If you add up the ages of all of my children, I've been a mom for almost 38 years, which is almost as long as I've been on this Earth. You might think I have most things figured out. I know I did. But as it turns out, you're never too old a mom to learn new tricks.
This tip came from the brilliant family of the child who has the locker next to my oldest daughter. Both freshmen in high school, one day my daughter saw him pull a girly lunchbox out of his bookbag. There must have been an exchange of expressions and the explanation followed.
"I forgot my lunchbox at school yesterday so my mom packed my lunch in this princess Lunchbox of Shame. I'm never going to forget it at school again."
Upon hearing this story, my eyes got wide and I probably stood there, mouth agape, wondering why I hadn't thought of this long, long ago. While our children are pretty good at remembering to bring their lunch boxes home, they are terrible at remembering to unpack them. We're those weird "save the Earth" people who pack everything in reusable containers and have no-waste lunches, so the unpacking of containers is kind of important. It becomes even more important over an extended weekend when I unzip the forgotten box early in the morning to find four-day-old strawberries that could double as a science project. I don't make the kids do many chores, and throwing plastic containers in the sink after I've done all the packing isn't too much to ask, right?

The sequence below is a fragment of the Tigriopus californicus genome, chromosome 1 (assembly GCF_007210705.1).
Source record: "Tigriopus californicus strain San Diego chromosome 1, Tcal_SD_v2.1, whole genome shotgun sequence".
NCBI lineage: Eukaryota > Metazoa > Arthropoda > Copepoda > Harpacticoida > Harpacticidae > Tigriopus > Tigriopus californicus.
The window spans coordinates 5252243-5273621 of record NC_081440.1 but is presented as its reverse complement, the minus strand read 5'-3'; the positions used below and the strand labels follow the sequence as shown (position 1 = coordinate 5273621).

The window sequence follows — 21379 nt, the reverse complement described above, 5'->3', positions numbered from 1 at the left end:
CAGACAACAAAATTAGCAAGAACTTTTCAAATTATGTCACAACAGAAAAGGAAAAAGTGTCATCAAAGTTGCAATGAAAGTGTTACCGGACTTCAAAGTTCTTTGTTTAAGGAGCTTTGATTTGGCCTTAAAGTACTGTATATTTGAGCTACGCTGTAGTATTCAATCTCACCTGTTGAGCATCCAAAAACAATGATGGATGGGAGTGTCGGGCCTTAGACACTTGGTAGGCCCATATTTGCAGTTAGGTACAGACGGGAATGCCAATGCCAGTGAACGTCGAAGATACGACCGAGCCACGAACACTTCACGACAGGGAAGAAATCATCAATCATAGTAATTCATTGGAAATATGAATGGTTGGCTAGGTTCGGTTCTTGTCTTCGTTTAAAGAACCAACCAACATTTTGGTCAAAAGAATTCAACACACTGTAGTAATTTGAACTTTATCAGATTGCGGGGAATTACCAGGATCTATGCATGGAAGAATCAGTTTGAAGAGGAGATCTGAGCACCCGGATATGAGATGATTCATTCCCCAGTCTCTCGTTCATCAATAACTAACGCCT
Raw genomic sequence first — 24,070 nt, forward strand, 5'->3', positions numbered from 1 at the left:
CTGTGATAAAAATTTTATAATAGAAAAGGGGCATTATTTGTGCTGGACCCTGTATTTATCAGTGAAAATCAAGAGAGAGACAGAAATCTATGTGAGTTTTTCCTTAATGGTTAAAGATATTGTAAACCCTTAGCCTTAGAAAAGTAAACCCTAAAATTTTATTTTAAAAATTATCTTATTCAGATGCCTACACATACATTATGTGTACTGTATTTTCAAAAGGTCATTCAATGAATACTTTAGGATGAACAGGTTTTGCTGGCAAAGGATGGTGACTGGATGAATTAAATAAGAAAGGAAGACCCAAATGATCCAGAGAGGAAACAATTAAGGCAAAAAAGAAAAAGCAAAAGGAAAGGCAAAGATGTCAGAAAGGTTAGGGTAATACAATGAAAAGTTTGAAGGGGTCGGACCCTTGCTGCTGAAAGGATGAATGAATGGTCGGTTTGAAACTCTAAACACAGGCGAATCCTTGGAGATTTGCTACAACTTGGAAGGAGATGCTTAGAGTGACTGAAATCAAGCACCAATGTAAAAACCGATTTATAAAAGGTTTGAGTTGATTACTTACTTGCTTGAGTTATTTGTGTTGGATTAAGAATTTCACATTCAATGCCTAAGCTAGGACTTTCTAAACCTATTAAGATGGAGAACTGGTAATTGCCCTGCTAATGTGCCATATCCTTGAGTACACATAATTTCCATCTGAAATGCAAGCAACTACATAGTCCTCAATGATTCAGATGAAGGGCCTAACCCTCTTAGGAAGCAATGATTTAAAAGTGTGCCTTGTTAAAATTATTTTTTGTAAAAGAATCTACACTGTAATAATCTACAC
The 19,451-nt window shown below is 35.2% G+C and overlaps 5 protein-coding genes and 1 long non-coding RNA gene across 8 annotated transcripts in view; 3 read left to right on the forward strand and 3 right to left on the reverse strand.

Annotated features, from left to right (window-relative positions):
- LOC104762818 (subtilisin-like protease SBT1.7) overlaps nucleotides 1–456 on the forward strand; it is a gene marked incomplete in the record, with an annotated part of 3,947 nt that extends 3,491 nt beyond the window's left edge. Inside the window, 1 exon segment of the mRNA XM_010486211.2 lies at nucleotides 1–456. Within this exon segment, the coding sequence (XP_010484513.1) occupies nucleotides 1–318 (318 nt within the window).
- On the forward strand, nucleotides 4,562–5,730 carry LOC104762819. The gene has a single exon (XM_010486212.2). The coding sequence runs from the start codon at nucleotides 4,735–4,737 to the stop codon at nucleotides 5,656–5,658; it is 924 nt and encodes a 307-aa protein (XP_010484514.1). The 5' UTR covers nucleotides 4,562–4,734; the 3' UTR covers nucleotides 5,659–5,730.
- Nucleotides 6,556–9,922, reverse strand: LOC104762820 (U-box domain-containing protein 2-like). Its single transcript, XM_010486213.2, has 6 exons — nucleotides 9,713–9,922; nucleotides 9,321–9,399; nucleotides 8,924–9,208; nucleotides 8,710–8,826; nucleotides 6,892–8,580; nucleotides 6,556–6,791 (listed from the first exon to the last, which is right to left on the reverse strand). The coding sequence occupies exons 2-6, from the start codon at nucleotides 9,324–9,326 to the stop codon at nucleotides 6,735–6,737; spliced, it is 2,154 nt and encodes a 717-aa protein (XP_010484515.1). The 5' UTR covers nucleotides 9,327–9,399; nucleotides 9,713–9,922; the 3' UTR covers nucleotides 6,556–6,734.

Needless to say, I immediately wanted to adopt this marvelous parenting tool. It was enforced that very day. "Don't let this happen to you!" I stated, and sat back to wait and see what would happen.
It took only a couple of days for someone to forget and in my great excitement of packing a princess lunchbox, I was defeated on two counts. One, I couldn't find the lunchbox I was planning on using. And two, it was my youngest daughter who would be accepting of said lunchbox, totally defeating the purpose of humiliation and, oh yeah, a life lesson.
So instead she was awarded her salami sandwich in a brown paper bag. But this was no ordinary bag. It contained special messages in large, bold print. On one side, "I didn't unpack my lunchbox and my mom forced me to use this paper bag and a beautiful tree died for no reason at all. I'm so sorry I was forgetful, little tree." And on the other side, "I didn't unpack my lunchbox and am forced to carry the Brown Sack of Shame."
On the bottom I wrote, "P.S. I still love you. Love, Mom."
The next day, everyone unpacked their lunchboxes the second they walked in the door. This scheme of mine might not work for long, but that's OK with me. I've got the next Brown Sack of Shame text all ready to go.